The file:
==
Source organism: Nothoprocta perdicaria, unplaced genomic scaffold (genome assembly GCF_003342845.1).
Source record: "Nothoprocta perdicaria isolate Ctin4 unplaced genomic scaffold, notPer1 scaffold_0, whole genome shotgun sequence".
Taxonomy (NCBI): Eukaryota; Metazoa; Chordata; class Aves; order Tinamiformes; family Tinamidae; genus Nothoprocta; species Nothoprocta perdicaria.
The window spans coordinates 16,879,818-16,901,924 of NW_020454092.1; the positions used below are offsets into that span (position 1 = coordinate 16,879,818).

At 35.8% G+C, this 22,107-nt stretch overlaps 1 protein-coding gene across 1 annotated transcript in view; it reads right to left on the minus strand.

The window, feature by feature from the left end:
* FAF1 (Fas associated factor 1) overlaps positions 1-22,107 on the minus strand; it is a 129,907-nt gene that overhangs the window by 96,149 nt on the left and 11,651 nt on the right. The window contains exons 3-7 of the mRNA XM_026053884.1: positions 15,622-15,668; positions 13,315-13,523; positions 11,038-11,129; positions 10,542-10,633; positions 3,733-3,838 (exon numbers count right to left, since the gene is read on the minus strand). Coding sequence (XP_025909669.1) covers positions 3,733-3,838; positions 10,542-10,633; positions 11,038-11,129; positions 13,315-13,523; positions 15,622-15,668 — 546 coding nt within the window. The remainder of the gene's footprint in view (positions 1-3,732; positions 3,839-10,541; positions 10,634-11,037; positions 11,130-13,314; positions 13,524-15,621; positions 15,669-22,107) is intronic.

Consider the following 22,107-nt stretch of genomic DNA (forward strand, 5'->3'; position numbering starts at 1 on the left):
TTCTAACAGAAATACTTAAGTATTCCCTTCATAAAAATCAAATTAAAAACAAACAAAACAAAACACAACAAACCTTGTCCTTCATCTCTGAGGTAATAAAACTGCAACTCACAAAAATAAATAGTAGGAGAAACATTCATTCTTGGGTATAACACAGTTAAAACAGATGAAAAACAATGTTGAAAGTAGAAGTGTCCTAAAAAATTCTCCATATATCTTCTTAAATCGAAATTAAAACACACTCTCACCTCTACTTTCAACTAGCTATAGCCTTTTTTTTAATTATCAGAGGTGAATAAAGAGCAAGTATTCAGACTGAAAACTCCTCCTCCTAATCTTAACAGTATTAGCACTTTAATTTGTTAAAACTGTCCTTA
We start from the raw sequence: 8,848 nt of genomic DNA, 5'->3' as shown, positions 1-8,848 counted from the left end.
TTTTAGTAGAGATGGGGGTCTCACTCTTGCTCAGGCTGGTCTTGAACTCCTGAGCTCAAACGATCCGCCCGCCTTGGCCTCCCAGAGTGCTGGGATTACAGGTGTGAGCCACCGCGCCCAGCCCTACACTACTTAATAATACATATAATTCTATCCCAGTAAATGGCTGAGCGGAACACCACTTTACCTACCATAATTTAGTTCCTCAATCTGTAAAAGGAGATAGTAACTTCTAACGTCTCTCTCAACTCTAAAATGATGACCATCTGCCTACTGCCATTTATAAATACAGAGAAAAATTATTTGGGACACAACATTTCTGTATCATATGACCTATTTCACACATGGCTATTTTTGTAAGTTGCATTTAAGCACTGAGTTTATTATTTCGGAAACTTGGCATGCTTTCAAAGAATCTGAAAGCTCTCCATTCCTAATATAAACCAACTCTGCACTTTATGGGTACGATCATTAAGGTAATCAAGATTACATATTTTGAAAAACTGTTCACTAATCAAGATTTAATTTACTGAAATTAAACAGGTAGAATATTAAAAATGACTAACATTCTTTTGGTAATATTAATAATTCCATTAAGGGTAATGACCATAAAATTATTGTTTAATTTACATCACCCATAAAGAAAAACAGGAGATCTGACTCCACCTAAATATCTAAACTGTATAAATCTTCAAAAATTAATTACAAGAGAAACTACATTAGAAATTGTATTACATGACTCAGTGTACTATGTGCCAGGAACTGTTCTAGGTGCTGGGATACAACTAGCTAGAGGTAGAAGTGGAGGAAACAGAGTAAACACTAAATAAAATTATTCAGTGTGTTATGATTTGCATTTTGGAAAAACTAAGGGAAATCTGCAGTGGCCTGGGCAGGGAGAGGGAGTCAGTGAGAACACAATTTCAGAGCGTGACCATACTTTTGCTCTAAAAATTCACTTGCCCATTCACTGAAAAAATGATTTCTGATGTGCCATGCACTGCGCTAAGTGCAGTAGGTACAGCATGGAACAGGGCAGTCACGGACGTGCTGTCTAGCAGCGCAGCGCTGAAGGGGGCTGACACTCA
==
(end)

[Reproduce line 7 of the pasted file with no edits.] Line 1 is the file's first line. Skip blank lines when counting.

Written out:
* FAF1 (Fas associated factor 1) overlaps positions 1-22,107 on the minus strand; it is a 129,907-nt gene that overhangs the window by 96,149 nt on the left and 11,651 nt on the right. The window contains exons 3-7 of the mRNA XM_026053884.1: positions 15,622-15,668; positions 13,315-13,523; positions 11,038-11,129; positions 10,542-10,633; positions 3,733-3,838 (exon numbers count right to left, since the gene is read on the minus strand). Coding sequence (XP_025909669.1) covers positions 3,733-3,838; positions 10,542-10,633; positions 11,038-11,129; positions 13,315-13,523; positions 15,622-15,668 — 546 coding nt within the window. The remainder of the gene's footprint in view (positions 1-3,732; positions 3,839-10,541; positions 10,634-11,037; positions 11,130-13,314; positions 13,524-15,621; positions 15,669-22,107) is intronic.